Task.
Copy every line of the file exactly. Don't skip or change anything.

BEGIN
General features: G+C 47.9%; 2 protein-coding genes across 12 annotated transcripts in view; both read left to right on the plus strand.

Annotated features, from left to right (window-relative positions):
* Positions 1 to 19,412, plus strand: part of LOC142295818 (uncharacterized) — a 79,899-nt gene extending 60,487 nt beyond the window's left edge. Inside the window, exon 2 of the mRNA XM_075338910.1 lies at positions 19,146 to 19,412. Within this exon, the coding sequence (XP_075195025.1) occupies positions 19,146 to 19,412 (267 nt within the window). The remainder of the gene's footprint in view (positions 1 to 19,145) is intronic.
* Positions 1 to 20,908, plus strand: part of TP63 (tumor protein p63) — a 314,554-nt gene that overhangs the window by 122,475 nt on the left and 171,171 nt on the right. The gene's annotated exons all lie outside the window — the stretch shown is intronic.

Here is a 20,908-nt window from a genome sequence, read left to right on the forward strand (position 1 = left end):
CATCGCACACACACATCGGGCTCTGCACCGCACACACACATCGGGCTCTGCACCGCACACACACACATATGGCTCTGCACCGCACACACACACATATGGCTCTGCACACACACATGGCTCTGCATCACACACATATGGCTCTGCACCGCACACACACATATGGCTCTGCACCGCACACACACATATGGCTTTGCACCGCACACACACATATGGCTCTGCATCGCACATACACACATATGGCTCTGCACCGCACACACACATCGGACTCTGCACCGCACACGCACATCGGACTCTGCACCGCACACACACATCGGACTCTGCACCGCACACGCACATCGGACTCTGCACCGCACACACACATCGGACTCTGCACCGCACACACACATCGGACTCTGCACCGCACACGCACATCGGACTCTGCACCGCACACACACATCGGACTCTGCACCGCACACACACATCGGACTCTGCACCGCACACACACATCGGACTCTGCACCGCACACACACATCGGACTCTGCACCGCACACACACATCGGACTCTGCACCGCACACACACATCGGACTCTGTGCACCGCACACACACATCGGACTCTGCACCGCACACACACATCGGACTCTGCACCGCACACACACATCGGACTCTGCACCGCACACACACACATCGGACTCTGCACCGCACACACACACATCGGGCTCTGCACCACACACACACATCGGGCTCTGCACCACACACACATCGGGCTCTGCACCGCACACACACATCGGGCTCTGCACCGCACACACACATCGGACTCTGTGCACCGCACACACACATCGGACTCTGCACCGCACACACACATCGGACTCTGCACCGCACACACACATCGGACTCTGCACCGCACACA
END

General features: G+C 47.9%; 2 protein-coding genes across 12 annotated transcripts in view; both read left to right on the plus strand.

Annotated features, from left to right (window-relative positions):
* Positions 1 to 19,412, plus strand: part of LOC142295818 (uncharacterized) — a 79,899-nt gene extending 60,487 nt beyond the window's left edge. Inside the window, exon 2 of the mRNA XM_075338910.1 lies at positions 19,146 to 19,412. Within this exon, the coding sequence (XP_075195025.1) occupies positions 19,146 to 19,412 (267 nt within the window). The remainder of the gene's footprint in view (positions 1 to 19,145) is intronic.
* Positions 1 to 20,908, plus strand: part of TP63 (tumor protein p63) — a 314,554-nt gene that overhangs the window by 122,475 nt on the left and 171,171 nt on the right. The gene's annotated exons all lie outside the window — the stretch shown is intronic.

Here is a 20,908-nt window from a genome sequence, read left to right on the forward strand (position 1 = left end):
CATCGCACACACACATCGGGCTCTGCACCGCACACACACATCGGGCTCTGCACCGCACACACACACATATGGCTCTGCACCGCACACACACACATATGGCTCTGCACACACACATGGCTCTGCATCACACACATATGGCTCTGCACCGCACACACACATATGGCTCTGCACCGCACACACACATATGGCTTTGCACCGCACACACACATATGGCTCTGCATCGCACATACACACATATGGCTCTGCACCGCACACACACATCGGACTCTGCACCGCACACGCACATCGGACTCTGCACCGCACACACACATCGGACTCTGCACCGCACACGCACATCGGACTCTGCACCGCACACACACATCGGACTCTGCACCGCACACACACATCGGACTCTGCACCGCACACGCACATCGGACTCTGCACCGCACACACACATCGGACTCTGCACCGCACACACACATCGGACTCTGCACCGCACACACACATCGGACTCTGCACCGCACACACACATCGGACTCTGCACCGCACACACACATCGGACTCTGCACCGCACACACACATCGGACTCTGTGCACCGCACACACACATCGGACTCTGCACCGCACACACACATCGGACTCTGCACCGCACACACACATCGGACTCTGCACCGCACACACACACATCGGACTCTGCACCGCACACACACACATCGGGCTCTGCACCACACACACACATCGGGCTCTGCACCACACACACATCGGGCTCTGCACCGCACACACACATCGGGCTCTGCACCGCACACACACATCGGACTCTGTGCACCGCACACACACATCGGACTCTGCACCGCACACACACATCGGACTCTGCACCGCACACACACATCGGACTCTGCACCGCACACA